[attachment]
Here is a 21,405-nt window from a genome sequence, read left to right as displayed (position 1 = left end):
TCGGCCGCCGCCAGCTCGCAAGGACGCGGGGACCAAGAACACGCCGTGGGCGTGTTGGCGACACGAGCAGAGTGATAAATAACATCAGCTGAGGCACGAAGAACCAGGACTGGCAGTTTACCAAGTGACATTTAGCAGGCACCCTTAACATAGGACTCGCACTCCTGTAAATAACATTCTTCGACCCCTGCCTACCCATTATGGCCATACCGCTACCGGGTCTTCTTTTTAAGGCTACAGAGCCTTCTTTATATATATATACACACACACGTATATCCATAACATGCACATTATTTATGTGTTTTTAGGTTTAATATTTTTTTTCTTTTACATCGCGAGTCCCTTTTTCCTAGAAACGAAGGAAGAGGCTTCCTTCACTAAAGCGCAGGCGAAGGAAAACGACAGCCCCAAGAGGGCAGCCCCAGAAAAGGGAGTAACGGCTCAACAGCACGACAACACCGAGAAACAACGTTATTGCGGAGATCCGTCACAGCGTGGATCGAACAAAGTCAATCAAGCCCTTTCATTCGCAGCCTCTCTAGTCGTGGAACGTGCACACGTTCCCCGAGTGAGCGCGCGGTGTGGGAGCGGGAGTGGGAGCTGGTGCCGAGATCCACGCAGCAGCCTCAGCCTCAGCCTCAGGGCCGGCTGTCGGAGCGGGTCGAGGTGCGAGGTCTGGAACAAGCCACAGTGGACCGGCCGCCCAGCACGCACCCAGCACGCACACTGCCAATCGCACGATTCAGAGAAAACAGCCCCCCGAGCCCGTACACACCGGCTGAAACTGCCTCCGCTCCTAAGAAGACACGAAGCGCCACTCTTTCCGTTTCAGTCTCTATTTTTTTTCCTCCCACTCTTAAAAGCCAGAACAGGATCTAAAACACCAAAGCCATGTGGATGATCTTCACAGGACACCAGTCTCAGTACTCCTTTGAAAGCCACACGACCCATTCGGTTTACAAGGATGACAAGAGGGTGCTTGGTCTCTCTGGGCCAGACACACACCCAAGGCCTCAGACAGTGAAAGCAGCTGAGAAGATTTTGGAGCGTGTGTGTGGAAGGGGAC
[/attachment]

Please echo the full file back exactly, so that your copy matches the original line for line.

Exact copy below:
Here is a 21,405-nt window from a genome sequence, read left to right as displayed (position 1 = left end):
TCGGCCGCCGCCAGCTCGCAAGGACGCGGGGACCAAGAACACGCCGTGGGCGTGTTGGCGACACGAGCAGAGTGATAAATAACATCAGCTGAGGCACGAAGAACCAGGACTGGCAGTTTACCAAGTGACATTTAGCAGGCACCCTTAACATAGGACTCGCACTCCTGTAAATAACATTCTTCGACCCCTGCCTACCCATTATGGCCATACCGCTACCGGGTCTTCTTTTTAAGGCTACAGAGCCTTCTTTATATATATATACACACACACGTATATCCATAACATGCACATTATTTATGTGTTTTTAGGTTTAATATTTTTTTTCTTTTACATCGCGAGTCCCTTTTTCCTAGAAACGAAGGAAGAGGCTTCCTTCACTAAAGCGCAGGCGAAGGAAAACGACAGCCCCAAGAGGGCAGCCCCAGAAAAGGGAGTAACGGCTCAACAGCACGACAACACCGAGAAACAACGTTATTGCGGAGATCCGTCACAGCGTGGATCGAACAAAGTCAATCAAGCCCTTTCATTCGCAGCCTCTCTAGTCGTGGAACGTGCACACGTTCCCCGAGTGAGCGCGCGGTGTGGGAGCGGGAGTGGGAGCTGGTGCCGAGATCCACGCAGCAGCCTCAGCCTCAGCCTCAGGGCCGGCTGTCGGAGCGGGTCGAGGTGCGAGGTCTGGAACAAGCCACAGTGGACCGGCCGCCCAGCACGCACCCAGCACGCACACTGCCAATCGCACGATTCAGAGAAAACAGCCCCCCGAGCCCGTACACACCGGCTGAAACTGCCTCCGCTCCTAAGAAGACACGAAGCGCCACTCTTTCCGTTTCAGTCTCTATTTTTTTTCCTCCCACTCTTAAAAGCCAGAACAGGATCTAAAACACCAAAGCCATGTGGATGATCTTCACAGGACACCAGTCTCAGTACTCCTTTGAAAGCCACACGACCCATTCGGTTTACAAGGATGACAAGAGGGTGCTTGGTCTCTCTGGGCCAGACACACACCCAAGGCCTCAGACAGTGAAAGCAGCTGAGAAGATTTTGGAGCGTGTGTGTGGAAGGGGAC